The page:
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Why I’m Not a Bitch

The whole idea of comparing a woman to a dog in order to be extra derogatory almost certainly came from a man*, and like all mean and demeaning things, it caught on quickly. While never intended to be exactly empowering, in recent years attempts to take the word back have been made with varying success. Adorable band geek Michelle in American Pie uses it to assert her sexual dominance over dorkalou Jason Biggs in a witty role reversal. Paris Hilton tried to make it as ubiquitous as “bro”, by using it on everyone leading it to achieve the same level of charm. All in all, for the most part, the original meaning as “you are like unto a thoroughly disagreeable crotch licking animal” continues to stand. So why do some trans women immediately begin shouting from the rooftops, “I’m a bitch!” upon starting transition?

Veering left for a second, I’m going to make a bold statement and say that I think the future of heterosexual sex would be in grave danger if men and women truly understood each other. It’s probably good that the misunderstandings persist as I believe they allow for procreation of the species and help avoid public screaming matches. Because of this, when a man calls a woman a bitch, she can soften the blow by assuming he is reacting out a complex emotional conflict and denied the use of a lengthier, more accurate description due to gender limitations. He of course really means nothing more than, “I think you are like a crotch licking animal”.

Here’s the thing. Cisgender women have no reason to know this. Trans women though… I don’t like it either, but none of us can deny that for a good chunk of our lives we were accepted as card carrying members of the great big sausage party. Behind the lines in disgusting places like locker rooms, we know what men really think in male only environments. I think it is why a lot of us have a hard time finding attraction there, no matter what our orientation would have been had we been born in the correct body. Getting to the point, we all understand that when a guy calls a woman a bitch, his intention is to be insulting and hurtful. So why do some insist on doing this?

Those of us who identify with one of the binary genders know that it is very desirable to our self esteem to be accepted by the cisgender versions of ourselves. For many trans women who feel they are female and not a third or separate gender, it feels very good to be considered to be one of the girls. I am one of them, and in the past I’ve complained much about when we are excluded on account of having been born different. I really hate it when the reason is given that we didn’t have girlhoods and therefore enjoyed a patriarchal favorable upbringing. I think this is false and mean in spirit. In some cases though, I kind of see their point.

We had it hard in our own way, but we were not victim to the same derogatory insults as cisgender girls. I can see cisgender women getting a little put out when we “take back a word” that was not hurled at us every time we offered a strong opinion. Unfair as it is, and regardless of our feminine equality to cisgender women, we can’t assume ownership of experiences we didn’t have. If a butch cisgender lesbian declared herself a “lady-boy”, we might find that a little offensive. If Mitt Romney, always a hillbilly in heart and mind, moved to Alabama and started pronouncing, “I’m a whiskey tango redneck, y’all!”, he could reasonably expect to get shot in the ass with rock salt.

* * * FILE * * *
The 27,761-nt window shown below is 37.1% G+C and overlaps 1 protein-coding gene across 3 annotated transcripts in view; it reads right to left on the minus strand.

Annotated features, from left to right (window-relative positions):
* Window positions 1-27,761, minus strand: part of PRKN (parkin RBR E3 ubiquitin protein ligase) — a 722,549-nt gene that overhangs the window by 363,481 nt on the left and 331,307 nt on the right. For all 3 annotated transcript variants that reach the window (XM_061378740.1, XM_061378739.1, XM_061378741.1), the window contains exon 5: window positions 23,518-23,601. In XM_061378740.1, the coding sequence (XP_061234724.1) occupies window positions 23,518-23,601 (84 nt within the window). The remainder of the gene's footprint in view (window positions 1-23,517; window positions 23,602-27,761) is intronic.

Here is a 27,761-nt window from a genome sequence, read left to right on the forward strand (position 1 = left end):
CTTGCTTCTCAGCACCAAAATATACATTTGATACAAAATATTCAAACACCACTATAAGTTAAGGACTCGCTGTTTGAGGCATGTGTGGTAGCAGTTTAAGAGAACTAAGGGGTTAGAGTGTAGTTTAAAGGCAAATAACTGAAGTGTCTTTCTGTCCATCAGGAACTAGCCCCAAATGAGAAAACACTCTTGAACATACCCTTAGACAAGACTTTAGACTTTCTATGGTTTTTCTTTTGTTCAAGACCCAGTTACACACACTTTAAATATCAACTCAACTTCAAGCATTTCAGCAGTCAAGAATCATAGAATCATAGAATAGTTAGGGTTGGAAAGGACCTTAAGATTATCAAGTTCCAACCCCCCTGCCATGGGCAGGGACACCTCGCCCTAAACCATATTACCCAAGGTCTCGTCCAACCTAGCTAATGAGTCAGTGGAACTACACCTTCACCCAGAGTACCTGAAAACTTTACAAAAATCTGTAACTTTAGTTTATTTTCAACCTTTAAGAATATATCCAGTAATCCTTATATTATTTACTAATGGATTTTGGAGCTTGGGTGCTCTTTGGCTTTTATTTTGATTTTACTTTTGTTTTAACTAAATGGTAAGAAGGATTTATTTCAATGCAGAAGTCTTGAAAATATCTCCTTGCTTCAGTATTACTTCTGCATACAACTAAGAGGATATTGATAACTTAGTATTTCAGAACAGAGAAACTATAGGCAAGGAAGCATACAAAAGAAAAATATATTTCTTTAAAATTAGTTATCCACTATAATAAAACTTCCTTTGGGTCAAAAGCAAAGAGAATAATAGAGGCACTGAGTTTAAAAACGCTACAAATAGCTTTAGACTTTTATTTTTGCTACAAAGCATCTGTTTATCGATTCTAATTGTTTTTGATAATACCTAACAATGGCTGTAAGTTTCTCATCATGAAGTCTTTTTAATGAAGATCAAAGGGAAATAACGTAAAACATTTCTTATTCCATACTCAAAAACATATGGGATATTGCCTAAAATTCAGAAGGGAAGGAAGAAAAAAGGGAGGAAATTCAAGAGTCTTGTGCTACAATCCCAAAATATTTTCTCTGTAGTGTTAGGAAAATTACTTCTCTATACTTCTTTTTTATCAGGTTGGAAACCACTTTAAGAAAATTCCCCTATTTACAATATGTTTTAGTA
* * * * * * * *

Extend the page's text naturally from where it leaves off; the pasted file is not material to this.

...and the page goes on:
The point is, yes, we are real women and it is right that we be accepted as such. At the same time, I think it would be better and more sensitive of us not to assume ownership of derogatory experiences we didn’t have. Lord knows, we have enough of our own to draw from if we want to take something back. Having someone call us bitches and really mean it like that isn’t one of them, so think we should respect our sisters and not use it.

*As referenced in my last post, a particular kind of man, ubiquitous** as they may be.

**Seriously Michelle, “ubiquitous” used twice in the same post? Ugh. Done for today.

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About michellelianna

I'm a transgender woman now in the maintenance stages of transition having all the electrolysis and surgery one can reasonably be expected to undertake. While busy exploring my new world, I took to blogging about it with dubiously popular results. I don't have quite as much to say as I used to, but I'm not quite done yet either.

4 responses »

  1. My other half is a mechanic, and he tells me all the boy conversations one ought not to tell a feminist, and I listen and learn, (and sometimes *rage*.) This post is an amazing introspection cisgendered women should take heed of. Thank you! All women are sisters, and all our experiences open up a more complete conversation.

    Reply
  2. Well said. It is unfair to claim experiences we didn’t have. We may eventually experience them, then they’re all our. Until then, you make a good point that we have enough of our own baggage.

    Reply

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